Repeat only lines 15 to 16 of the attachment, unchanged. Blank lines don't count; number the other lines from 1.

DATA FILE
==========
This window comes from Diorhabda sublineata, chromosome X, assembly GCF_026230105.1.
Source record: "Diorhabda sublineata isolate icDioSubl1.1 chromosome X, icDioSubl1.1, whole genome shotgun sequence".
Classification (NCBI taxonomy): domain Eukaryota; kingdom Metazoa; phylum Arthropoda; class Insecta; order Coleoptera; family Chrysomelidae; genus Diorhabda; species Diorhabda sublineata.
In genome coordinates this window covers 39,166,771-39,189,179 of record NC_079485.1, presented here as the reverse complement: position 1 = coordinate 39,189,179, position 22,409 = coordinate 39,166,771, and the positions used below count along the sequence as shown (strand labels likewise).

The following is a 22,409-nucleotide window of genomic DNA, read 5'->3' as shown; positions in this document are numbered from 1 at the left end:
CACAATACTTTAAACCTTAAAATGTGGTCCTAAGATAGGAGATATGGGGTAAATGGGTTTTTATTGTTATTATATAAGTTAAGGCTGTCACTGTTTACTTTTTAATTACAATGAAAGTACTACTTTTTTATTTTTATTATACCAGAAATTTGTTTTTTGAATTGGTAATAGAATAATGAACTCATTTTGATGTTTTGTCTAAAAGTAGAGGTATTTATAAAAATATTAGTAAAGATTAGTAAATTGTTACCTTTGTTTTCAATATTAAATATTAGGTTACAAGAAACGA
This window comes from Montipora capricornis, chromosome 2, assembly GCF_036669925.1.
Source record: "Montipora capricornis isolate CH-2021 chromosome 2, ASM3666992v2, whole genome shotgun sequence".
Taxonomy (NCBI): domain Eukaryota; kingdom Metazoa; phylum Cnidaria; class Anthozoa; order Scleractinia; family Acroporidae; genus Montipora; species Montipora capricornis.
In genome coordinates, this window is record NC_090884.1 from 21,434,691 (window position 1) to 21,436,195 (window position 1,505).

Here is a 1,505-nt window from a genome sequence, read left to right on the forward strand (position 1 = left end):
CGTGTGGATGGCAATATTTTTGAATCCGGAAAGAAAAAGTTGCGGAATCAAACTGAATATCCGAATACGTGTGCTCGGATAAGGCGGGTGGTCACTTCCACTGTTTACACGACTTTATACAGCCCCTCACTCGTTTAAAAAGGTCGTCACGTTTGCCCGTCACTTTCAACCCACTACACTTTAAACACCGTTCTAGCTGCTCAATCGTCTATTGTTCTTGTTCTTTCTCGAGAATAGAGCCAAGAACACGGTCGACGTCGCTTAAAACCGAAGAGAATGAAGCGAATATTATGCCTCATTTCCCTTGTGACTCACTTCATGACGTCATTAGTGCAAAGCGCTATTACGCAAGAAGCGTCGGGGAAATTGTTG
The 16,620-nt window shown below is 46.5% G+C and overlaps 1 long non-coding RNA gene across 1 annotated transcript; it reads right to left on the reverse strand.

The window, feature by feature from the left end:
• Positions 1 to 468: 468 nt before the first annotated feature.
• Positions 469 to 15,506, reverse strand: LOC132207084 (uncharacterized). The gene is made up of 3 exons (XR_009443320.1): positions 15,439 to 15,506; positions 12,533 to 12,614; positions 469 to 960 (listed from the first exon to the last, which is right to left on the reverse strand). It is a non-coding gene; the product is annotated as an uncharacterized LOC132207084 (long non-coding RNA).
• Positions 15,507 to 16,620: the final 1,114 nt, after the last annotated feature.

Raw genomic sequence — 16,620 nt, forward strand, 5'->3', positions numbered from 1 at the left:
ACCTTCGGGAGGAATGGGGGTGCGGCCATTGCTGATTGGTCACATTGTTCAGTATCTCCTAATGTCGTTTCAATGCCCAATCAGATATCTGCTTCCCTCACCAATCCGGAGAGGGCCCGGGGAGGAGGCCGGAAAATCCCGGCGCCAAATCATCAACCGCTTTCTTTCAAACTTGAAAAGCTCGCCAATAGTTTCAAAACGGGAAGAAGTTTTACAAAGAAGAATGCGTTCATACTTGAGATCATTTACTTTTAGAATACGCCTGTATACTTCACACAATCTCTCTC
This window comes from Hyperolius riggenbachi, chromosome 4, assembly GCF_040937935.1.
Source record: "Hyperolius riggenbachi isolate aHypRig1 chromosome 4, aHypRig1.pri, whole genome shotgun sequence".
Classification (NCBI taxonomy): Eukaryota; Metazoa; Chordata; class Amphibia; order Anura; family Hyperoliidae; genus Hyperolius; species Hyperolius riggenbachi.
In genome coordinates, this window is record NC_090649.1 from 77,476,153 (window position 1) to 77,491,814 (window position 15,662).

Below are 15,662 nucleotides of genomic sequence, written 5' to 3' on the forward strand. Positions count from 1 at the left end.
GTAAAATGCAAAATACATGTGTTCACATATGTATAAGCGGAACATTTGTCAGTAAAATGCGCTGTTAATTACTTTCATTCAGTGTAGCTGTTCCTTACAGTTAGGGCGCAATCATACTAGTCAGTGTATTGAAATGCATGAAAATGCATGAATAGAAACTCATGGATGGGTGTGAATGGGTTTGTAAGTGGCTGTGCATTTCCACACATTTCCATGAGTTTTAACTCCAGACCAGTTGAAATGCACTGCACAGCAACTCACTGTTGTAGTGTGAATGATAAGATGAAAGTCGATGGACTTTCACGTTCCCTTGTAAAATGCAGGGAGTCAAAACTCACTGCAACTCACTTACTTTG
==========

• Positions 1 to 468: 468 nt before the first annotated feature.
• Positions 469 to 15,506, reverse strand: LOC132207084 (uncharacterized). The gene is made up of 3 exons (XR_009443320.1): positions 15,439 to 15,506; positions 12,533 to 12,614; positions 469 to 960 (listed from the first exon to the last, which is right to left on the reverse strand). It is a non-coding gene; the product is annotated as an uncharacterized LOC132207084 (long non-coding RNA).